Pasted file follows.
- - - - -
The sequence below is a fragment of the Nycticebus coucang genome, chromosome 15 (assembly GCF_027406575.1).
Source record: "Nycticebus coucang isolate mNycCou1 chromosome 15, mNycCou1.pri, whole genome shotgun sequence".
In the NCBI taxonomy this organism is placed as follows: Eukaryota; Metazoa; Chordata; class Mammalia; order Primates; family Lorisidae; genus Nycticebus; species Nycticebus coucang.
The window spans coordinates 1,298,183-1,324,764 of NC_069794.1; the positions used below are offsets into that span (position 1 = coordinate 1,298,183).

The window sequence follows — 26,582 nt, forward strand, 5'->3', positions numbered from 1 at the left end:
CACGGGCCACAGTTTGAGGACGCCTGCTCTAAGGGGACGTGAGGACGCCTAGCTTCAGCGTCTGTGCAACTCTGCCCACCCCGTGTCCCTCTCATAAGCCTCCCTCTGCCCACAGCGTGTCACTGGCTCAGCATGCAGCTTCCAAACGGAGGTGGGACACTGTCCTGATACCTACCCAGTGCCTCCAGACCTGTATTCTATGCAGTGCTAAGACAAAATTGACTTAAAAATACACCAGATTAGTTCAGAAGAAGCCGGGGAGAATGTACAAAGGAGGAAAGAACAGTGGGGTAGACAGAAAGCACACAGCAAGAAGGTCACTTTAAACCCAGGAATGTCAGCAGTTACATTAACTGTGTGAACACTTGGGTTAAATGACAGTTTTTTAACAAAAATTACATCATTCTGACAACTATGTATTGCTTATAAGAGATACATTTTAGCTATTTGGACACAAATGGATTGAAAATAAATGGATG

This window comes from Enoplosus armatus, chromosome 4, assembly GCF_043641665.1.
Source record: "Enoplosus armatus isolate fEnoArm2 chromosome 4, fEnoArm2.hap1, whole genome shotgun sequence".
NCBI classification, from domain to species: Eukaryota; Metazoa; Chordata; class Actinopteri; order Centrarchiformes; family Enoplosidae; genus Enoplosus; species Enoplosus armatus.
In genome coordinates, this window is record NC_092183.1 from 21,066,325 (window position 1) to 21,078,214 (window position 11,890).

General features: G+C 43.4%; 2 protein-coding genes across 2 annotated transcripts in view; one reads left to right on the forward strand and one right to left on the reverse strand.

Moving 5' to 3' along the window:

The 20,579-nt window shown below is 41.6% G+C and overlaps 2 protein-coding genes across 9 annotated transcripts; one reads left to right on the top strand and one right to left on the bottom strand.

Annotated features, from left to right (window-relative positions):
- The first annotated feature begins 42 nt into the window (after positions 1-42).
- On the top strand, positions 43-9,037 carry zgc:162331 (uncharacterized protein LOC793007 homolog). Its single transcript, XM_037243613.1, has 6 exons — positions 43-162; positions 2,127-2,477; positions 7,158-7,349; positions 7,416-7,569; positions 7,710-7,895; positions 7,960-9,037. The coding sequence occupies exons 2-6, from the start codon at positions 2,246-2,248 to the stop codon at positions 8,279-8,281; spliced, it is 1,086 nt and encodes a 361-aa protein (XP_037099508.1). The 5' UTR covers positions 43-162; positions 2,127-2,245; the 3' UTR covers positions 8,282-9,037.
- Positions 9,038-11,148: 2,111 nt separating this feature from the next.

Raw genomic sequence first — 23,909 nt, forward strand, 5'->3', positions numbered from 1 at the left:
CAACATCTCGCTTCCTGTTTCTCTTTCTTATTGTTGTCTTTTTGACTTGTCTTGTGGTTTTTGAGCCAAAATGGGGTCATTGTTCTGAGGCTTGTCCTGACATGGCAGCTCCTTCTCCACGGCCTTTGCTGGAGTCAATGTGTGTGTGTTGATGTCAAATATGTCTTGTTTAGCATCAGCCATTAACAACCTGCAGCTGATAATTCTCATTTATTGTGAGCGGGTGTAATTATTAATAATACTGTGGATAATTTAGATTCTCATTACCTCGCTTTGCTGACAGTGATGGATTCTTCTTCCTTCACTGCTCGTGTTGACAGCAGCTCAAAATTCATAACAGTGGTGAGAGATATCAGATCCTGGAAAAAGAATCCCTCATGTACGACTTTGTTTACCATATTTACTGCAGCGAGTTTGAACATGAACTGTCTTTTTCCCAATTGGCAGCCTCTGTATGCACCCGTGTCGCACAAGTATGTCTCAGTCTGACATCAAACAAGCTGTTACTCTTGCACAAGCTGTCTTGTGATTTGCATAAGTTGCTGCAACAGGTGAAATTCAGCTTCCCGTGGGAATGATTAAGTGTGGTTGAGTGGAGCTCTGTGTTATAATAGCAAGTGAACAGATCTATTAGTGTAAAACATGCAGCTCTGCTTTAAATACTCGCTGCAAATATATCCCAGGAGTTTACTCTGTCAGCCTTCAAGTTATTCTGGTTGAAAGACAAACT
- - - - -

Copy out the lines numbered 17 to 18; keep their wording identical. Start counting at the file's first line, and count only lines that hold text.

- Positions 9,038-11,148: 2,111 nt separating this feature from the next.

Raw genomic sequence first — 23,909 nt, forward strand, 5'->3', positions numbered from 1 at the left: